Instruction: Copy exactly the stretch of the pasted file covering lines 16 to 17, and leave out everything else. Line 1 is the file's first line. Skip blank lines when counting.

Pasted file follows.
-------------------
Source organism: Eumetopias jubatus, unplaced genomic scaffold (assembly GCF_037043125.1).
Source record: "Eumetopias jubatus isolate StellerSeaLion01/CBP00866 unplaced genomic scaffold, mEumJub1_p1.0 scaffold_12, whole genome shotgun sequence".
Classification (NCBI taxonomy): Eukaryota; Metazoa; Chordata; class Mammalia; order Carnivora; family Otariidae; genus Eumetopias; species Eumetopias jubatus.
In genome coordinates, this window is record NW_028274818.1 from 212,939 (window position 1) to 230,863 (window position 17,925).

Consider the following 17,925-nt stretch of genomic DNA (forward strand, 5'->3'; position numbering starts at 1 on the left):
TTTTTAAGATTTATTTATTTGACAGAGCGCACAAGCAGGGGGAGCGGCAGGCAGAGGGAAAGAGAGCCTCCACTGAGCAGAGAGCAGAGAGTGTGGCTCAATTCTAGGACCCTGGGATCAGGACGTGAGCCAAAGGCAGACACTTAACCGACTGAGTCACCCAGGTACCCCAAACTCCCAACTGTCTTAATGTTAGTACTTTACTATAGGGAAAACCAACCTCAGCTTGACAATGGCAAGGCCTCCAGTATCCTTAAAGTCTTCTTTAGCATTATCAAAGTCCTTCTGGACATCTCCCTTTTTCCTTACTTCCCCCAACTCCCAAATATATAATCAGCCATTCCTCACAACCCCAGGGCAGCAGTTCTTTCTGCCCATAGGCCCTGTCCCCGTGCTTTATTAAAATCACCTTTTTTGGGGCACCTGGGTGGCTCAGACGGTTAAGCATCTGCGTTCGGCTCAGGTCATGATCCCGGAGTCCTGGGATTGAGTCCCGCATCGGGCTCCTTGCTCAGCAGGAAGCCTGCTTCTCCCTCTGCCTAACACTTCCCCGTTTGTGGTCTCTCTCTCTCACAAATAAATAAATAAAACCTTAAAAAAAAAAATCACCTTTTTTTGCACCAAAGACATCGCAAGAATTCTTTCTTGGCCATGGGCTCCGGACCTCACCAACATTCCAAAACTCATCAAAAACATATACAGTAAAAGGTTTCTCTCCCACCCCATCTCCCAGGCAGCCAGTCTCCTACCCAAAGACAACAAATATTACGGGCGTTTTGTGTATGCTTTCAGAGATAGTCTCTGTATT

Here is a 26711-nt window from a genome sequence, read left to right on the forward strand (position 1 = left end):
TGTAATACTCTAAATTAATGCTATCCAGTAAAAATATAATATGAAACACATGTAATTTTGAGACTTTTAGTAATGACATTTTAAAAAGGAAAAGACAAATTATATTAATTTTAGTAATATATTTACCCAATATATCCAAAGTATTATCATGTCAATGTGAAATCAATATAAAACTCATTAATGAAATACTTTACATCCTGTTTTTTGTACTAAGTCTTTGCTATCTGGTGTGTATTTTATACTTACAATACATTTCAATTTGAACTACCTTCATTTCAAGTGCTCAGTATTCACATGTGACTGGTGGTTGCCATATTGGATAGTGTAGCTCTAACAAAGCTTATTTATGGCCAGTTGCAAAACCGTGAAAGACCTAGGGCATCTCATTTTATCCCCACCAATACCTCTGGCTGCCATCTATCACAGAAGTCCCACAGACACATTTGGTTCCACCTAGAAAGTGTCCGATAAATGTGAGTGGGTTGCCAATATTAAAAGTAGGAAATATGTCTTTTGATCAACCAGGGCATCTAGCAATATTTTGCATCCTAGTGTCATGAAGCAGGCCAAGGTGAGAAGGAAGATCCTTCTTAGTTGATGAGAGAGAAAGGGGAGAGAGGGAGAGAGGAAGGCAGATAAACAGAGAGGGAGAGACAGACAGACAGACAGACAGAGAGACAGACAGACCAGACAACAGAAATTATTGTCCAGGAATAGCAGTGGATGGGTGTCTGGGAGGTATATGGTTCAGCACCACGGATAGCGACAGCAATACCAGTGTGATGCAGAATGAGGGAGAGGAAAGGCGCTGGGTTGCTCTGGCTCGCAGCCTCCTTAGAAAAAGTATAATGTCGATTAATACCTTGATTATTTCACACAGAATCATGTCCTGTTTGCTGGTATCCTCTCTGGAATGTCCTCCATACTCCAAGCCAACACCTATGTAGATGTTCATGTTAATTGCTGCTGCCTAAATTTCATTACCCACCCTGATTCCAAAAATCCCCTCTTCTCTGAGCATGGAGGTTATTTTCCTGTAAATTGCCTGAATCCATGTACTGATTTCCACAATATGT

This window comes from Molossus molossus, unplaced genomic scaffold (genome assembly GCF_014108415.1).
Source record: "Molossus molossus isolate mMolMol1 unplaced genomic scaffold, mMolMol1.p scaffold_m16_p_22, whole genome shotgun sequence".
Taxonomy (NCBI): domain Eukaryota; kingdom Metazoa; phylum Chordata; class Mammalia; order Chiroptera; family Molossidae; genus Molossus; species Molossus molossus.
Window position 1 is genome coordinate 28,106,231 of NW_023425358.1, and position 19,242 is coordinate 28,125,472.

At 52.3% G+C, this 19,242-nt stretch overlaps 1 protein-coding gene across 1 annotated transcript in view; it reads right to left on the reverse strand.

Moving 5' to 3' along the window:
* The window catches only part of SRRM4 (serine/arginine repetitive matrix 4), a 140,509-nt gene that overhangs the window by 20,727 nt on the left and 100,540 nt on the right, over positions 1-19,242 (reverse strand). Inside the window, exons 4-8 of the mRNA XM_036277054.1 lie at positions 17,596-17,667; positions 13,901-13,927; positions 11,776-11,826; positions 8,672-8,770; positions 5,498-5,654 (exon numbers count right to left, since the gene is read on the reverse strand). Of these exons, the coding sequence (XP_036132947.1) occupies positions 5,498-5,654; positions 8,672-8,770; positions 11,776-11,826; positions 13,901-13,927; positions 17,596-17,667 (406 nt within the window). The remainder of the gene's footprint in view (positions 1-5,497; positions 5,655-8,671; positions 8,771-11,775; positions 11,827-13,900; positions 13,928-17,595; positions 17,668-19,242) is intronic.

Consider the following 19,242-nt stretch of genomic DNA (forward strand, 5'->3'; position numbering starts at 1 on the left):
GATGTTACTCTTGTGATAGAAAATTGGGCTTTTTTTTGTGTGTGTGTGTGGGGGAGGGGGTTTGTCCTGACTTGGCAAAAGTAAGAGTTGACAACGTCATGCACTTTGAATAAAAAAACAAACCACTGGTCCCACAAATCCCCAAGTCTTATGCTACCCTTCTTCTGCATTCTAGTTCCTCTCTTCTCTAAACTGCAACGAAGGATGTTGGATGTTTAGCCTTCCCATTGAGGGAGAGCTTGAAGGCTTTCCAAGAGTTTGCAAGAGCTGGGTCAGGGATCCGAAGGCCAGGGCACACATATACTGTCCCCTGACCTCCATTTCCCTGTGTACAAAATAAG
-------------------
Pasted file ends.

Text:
Consider the following 19,242-nt stretch of genomic DNA (forward strand, 5'->3'; position numbering starts at 1 on the left):
GATGTTACTCTTGTGATAGAAAATTGGGCTTTTTTTTGTGTGTGTGTGTGGGGGAGGGGGTTTGTCCTGACTTGGCAAAAGTAAGAGTTGACAACGTCATGCACTTTGAATAAAAAAACAAACCACTGGTCCCACAAATCCCCAAGTCTTATGCTACCCTTCTTCTGCATTCTAGTTCCTCTCTTCTCTAAACTGCAACGAAGGATGTTGGATGTTTAGCCTTCCCATTGAGGGAGAGCTTGAAGGCTTTCCAAGAGTTTGCAAGAGCTGGGTCAGGGATCCGAAGGCCAGGGCACACATATACTGTCCCCTGACCTCCATTTCCCTGTGTACAAAATAAG